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Today’s News - Friday, December 19, 2014

EDITOR'S NOTE: 2014 has been an eventful/inspiring/depressing/surprising year of news - and we've enjoyed sharing it all with you. Today's news is a bit longer than usual because we're starting our holiday break a bit early. We'll be back January 5, 2015. We wish everyone Happy Ho-Ho-Holidays and a New Year filled with grand adventures and great expectations fulfilled!

•   Weinstein returns (yay!) with a review of Young's "Saint John's Abbey Church," a "towering history of Breuer's Bauhaus-influenced design" that "dazzles as an illuminating story of a critical episode in church architectural history, replete with lessons for architects in the present."

•   Filler's take-down of Chartres Cathedral's "restoration" is rebutted by Caviness and Jeffrey Hamburger re: his "well-meaning but also misinformed" post - and Filler responds.

•   Bernstein cheers Kaufman's plan to turn Rudolph's Orange County Government Center into artist studios "with a group of tenants who will revel in its eccentricities. After half a century, function may finally follow form."

•   King, meanwhile, is a bit concerned about the fate of Ciampi's 1970 Berkeley Art Museum: "the departure of the museum for which it was built, and the structure's vague future, shows the peril of designing for the drama of the moment."

•   Horton reports on a fashion designer's quest to save some of Tokyo's 20th-century architectural landmarks "under threat by the development ramp-up to the 2020 Tokyo Olympics."

•   Gunts and Russiello talks to Graves re: the news that his Portland Building is no longer under threat of demolition (and the mayor's office confirms).

•   Bentley pens a most thoughtful op-ed re: Chicago's Lucas Museum plans: "the speed with which much of the public wrote off this opportunity deserves some challenge. Let's work to bring this design down to earth, instead of hitting hyperdrive to discredit it."

•   Chicago's West Loop (formerly known as Skid Row) is going through "what researchers call gentrification on steroids."

•   Keegan reviews a few of 2014's "great moments in Chicago architecture": "The Spire is (really) dead...But we are building again!"

•   Jacobs ponders why Calatrava seems to be "the world's most hated architect": "It's rare to hear important figures in architecture publicly attack a colleague with such undisguised venom" - and she also gets some serious face time with the man to hear his side of the story - a fascinating read!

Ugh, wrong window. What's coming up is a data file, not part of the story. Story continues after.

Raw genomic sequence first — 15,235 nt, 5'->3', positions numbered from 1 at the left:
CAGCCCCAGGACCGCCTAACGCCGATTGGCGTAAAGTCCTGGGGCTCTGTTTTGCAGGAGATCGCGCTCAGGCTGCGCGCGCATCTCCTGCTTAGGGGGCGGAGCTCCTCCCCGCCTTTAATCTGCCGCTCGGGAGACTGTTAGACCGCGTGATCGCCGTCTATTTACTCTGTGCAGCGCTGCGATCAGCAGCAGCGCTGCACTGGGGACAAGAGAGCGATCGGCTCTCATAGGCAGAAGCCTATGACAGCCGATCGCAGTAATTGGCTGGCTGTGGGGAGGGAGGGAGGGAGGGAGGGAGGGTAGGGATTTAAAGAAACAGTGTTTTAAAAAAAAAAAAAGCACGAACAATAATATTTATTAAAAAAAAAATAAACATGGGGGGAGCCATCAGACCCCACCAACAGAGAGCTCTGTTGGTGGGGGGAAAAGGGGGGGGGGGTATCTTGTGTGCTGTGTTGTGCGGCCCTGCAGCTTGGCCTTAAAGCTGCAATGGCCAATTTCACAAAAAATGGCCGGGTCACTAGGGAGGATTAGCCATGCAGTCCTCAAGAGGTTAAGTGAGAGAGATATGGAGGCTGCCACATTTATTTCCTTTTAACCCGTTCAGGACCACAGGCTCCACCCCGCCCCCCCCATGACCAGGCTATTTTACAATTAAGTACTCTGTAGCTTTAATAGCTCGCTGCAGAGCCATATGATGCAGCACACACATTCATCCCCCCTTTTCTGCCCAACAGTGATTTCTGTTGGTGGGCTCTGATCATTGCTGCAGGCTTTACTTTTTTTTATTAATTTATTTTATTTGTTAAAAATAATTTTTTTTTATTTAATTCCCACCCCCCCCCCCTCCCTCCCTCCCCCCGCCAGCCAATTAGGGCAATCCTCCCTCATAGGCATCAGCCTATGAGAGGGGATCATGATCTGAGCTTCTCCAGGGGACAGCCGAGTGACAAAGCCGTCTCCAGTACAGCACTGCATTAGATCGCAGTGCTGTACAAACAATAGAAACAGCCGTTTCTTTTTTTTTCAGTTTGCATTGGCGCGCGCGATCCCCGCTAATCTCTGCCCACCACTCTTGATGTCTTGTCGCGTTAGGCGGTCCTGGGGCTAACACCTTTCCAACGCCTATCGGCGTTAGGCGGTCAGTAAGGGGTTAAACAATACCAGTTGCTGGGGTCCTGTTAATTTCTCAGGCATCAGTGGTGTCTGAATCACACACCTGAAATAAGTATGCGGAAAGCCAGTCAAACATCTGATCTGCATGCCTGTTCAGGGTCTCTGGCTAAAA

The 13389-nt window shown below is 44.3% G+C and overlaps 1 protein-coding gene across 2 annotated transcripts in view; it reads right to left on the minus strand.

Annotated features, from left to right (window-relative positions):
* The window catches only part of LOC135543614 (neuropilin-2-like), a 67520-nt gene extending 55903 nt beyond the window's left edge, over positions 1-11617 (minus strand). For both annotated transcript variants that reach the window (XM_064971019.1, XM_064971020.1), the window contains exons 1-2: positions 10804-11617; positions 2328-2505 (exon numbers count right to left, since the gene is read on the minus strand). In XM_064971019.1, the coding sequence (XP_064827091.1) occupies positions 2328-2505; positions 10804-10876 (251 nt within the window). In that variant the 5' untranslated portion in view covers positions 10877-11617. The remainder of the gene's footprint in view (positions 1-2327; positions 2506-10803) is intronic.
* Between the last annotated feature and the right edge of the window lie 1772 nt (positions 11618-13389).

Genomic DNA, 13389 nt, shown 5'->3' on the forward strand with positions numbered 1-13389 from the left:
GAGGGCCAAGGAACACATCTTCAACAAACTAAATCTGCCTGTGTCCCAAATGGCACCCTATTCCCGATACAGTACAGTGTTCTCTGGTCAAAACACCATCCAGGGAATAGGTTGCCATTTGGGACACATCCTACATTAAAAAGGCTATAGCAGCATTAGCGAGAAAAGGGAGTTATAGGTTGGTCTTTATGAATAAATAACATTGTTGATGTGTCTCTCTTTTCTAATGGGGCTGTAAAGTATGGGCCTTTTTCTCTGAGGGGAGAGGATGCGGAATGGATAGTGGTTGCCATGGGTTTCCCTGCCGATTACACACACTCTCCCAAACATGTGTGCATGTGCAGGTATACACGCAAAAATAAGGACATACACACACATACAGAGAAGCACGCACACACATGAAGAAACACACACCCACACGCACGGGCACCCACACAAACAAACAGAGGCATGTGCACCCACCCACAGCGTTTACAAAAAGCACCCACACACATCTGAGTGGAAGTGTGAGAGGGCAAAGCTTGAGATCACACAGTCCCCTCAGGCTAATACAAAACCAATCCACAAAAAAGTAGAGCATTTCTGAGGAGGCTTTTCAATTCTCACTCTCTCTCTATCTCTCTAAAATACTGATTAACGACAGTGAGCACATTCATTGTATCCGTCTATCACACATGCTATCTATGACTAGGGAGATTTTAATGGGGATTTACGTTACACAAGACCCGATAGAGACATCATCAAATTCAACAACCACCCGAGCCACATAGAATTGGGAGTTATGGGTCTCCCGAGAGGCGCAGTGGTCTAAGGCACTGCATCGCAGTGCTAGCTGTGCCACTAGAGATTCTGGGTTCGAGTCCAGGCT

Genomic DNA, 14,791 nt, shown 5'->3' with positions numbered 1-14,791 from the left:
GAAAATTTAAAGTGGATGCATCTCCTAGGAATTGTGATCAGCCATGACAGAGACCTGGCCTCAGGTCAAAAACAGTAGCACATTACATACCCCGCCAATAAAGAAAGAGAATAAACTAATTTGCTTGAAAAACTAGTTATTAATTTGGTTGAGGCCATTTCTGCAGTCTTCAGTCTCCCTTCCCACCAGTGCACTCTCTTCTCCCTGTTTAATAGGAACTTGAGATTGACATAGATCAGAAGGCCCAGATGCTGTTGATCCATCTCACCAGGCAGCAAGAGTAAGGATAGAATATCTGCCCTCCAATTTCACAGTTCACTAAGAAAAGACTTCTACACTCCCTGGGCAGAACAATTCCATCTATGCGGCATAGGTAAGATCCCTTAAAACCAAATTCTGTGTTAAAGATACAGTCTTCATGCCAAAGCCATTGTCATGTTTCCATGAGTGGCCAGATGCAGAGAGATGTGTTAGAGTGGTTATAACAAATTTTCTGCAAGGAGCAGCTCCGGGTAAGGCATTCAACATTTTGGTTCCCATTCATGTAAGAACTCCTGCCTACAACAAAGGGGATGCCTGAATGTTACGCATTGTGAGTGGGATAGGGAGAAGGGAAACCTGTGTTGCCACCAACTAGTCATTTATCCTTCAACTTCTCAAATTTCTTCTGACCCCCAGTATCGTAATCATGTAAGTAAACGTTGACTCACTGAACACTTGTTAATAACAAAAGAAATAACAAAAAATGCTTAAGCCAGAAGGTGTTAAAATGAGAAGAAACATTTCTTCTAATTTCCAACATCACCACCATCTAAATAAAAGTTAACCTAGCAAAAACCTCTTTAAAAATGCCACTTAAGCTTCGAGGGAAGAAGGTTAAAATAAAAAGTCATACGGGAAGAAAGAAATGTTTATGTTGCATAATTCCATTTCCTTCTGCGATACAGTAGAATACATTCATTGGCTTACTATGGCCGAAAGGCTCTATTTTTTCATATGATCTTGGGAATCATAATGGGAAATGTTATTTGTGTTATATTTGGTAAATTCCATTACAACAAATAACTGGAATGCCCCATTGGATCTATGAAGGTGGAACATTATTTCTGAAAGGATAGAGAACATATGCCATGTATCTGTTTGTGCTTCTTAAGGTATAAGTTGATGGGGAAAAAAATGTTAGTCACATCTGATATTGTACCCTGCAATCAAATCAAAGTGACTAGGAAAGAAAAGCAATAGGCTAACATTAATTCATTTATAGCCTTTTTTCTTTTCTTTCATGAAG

•   Critics of Calatrava's uber-costly projects should take a look at this great "run-down of some of the world's most eye-wateringly over-budget projects" (nary a Calatrava among them!).

•   More on China's crackdown on "weird architecture" that "has reignited debate over the financial and aesthetic excesses of urban design," and leaving many wondering "if it would dampen creativity more than it would curb freakish designs."

•   Raptopoulos wraps up her insightful Stormproofing the City series with eight takeaways: "keep an eye on the moving parts: although Sandy is long gone, there is a lot of work still ahead."

•   Heatherwick's Garden Bridge over the Thames gets final approval - with a slight hitch: there's no deal yet on who will pay to run it; the mayor "said he has no intention of underwriting the expected £3.5m annual bill."

•   Kats is totally taken by the Cooper Hewitt's makeover: "Four floors of galleries provide so much varied visual stimulation that a curious child, a seasoned designer, or a blockhead can all come away captivated."

•   An impressive list of 100 winners in BWAF's Built by Women New York City/BxW NYC competition.

•   Help Wanted: PennPraxis Managing Director, University of Pennsylvania School of Design, Philadelphia.

•   Weekend diversions:

•   In Canberra, Frost finds "James Turrell: A Retrospective" invokes "a feeling of awe that's rare in contemporary art" that "feels vaguely religious but more than that, an evocation of the infinite that ultimately defeats language itself: the true sublime."

•   Farago finds "One Way: Peter Marino" to be "a spectacle of decadence - and it's - well, it's perfect for Miami."

•   Heathcote and Wainwright find more just than fun (though there's much of that!) at the V&A's "Small Stories: At Home in a Doll's House."

•   The Dallas Center for Architecture's "Building Toys and Toy Buildings: Architecture Through a Child's Eyes" is "way cool. It's a small exhibit - but don't let its size fool you."

•   Green rounds up his pick of Best Books of 2014 that include tomes by Lerner, Corner, Brown, and Benfield.

•   "Archiculture" documentary is now online, including some great interviews with some of the profession's greats.

•   One we couldn't resist: Babina's latest illustrations of some of history's most famous film stars doing daily chores and just chillin' out in some great Modernist masterpieces: "From Marilyn and Mies to Caine and Kahn..." (such fun!).


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